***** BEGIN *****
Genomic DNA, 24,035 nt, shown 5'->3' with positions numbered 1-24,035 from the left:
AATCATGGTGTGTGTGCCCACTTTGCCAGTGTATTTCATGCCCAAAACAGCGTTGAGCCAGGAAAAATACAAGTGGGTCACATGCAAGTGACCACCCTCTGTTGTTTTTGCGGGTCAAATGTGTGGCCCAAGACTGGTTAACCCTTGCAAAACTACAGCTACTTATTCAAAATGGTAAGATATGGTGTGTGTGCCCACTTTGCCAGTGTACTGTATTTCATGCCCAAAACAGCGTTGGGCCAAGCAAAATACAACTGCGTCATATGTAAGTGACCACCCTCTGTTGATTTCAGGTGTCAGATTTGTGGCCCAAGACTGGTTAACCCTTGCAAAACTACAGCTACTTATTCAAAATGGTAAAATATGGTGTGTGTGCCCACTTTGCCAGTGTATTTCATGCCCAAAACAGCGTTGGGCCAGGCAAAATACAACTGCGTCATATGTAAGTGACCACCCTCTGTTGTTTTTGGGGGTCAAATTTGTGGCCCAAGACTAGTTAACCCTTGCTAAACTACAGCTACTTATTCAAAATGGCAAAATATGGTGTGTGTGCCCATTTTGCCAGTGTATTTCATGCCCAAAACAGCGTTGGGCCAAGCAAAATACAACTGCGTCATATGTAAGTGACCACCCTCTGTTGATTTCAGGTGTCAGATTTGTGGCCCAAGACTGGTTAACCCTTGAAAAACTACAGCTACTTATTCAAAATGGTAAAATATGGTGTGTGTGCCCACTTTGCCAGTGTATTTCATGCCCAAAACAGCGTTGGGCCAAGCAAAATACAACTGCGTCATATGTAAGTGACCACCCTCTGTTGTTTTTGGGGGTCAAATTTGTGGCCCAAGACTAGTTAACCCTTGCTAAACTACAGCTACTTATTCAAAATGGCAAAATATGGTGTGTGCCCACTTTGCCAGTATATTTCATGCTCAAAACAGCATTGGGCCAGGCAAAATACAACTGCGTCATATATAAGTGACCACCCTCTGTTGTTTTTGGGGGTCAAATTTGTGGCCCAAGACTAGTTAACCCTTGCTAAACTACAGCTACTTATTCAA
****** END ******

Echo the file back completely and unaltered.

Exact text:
Genomic DNA, 24,035 nt, shown 5'->3' with positions numbered 1-24,035 from the left:
AATCATGGTGTGTGTGCCCACTTTGCCAGTGTATTTCATGCCCAAAACAGCGTTGAGCCAGGAAAAATACAAGTGGGTCACATGCAAGTGACCACCCTCTGTTGTTTTTGCGGGTCAAATGTGTGGCCCAAGACTGGTTAACCCTTGCAAAACTACAGCTACTTATTCAAAATGGTAAGATATGGTGTGTGTGCCCACTTTGCCAGTGTACTGTATTTCATGCCCAAAACAGCGTTGGGCCAAGCAAAATACAACTGCGTCATATGTAAGTGACCACCCTCTGTTGATTTCAGGTGTCAGATTTGTGGCCCAAGACTGGTTAACCCTTGCAAAACTACAGCTACTTATTCAAAATGGTAAAATATGGTGTGTGTGCCCACTTTGCCAGTGTATTTCATGCCCAAAACAGCGTTGGGCCAGGCAAAATACAACTGCGTCATATGTAAGTGACCACCCTCTGTTGTTTTTGGGGGTCAAATTTGTGGCCCAAGACTAGTTAACCCTTGCTAAACTACAGCTACTTATTCAAAATGGCAAAATATGGTGTGTGTGCCCATTTTGCCAGTGTATTTCATGCCCAAAACAGCGTTGGGCCAAGCAAAATACAACTGCGTCATATGTAAGTGACCACCCTCTGTTGATTTCAGGTGTCAGATTTGTGGCCCAAGACTGGTTAACCCTTGAAAAACTACAGCTACTTATTCAAAATGGTAAAATATGGTGTGTGTGCCCACTTTGCCAGTGTATTTCATGCCCAAAACAGCGTTGGGCCAAGCAAAATACAACTGCGTCATATGTAAGTGACCACCCTCTGTTGTTTTTGGGGGTCAAATTTGTGGCCCAAGACTAGTTAACCCTTGCTAAACTACAGCTACTTATTCAAAATGGCAAAATATGGTGTGTGCCCACTTTGCCAGTATATTTCATGCTCAAAACAGCATTGGGCCAGGCAAAATACAACTGCGTCATATATAAGTGACCACCCTCTGTTGTTTTTGGGGGTCAAATTTGTGGCCCAAGACTAGTTAACCCTTGCTAAACTACAGCTACTTATTCAA